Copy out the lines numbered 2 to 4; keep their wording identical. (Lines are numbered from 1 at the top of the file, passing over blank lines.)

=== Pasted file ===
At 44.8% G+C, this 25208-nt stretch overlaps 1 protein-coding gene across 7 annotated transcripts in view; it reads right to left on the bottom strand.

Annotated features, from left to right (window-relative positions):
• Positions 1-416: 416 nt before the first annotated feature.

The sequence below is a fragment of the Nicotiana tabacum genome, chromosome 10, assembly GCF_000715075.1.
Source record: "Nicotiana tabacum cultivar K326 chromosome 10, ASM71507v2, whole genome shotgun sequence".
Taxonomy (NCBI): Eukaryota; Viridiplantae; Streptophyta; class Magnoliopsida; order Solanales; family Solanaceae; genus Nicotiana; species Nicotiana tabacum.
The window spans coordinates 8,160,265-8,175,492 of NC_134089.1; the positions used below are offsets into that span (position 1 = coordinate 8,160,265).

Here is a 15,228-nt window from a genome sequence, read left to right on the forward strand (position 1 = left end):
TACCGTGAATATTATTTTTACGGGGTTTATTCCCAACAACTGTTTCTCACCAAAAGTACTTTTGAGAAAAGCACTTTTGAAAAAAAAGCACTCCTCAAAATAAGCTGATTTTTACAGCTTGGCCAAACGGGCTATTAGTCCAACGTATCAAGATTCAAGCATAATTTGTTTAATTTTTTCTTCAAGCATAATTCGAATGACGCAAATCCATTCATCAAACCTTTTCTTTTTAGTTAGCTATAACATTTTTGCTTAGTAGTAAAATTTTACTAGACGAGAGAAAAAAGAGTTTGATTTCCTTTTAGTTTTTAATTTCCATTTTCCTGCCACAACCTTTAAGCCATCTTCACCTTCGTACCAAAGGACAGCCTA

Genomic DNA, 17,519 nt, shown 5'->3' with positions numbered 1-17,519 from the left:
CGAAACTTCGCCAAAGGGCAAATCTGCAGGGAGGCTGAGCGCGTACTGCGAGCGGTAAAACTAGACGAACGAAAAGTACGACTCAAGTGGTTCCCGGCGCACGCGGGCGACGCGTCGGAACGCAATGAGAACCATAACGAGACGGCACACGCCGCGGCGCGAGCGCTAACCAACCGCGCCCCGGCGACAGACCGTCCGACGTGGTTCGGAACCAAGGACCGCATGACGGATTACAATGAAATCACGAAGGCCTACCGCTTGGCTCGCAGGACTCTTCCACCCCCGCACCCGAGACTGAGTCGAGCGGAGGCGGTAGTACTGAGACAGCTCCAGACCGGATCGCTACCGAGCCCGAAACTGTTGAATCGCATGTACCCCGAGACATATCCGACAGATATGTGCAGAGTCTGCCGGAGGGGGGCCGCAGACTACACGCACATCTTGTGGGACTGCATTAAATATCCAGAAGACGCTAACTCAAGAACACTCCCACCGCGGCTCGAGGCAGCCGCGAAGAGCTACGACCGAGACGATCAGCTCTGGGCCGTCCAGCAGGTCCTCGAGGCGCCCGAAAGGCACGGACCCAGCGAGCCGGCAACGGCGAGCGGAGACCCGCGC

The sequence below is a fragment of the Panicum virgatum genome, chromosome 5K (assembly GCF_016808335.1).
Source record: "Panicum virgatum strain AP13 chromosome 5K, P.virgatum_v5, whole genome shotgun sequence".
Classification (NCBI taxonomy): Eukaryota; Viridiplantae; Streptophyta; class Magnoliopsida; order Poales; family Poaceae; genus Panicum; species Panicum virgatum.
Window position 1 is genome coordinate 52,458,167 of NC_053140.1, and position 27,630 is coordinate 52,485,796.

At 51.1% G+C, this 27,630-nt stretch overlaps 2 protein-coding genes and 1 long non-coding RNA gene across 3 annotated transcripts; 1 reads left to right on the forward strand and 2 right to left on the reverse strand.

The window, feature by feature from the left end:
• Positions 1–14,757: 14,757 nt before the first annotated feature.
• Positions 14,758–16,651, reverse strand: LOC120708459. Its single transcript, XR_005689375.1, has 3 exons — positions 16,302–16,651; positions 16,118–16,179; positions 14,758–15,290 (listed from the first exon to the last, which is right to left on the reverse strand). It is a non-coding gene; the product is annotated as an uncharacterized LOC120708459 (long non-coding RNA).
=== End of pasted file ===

Annotated features, from left to right (window-relative positions):
• Positions 1-416: 416 nt before the first annotated feature.

The sequence below is a fragment of the Nicotiana tabacum genome, chromosome 10, assembly GCF_000715075.1.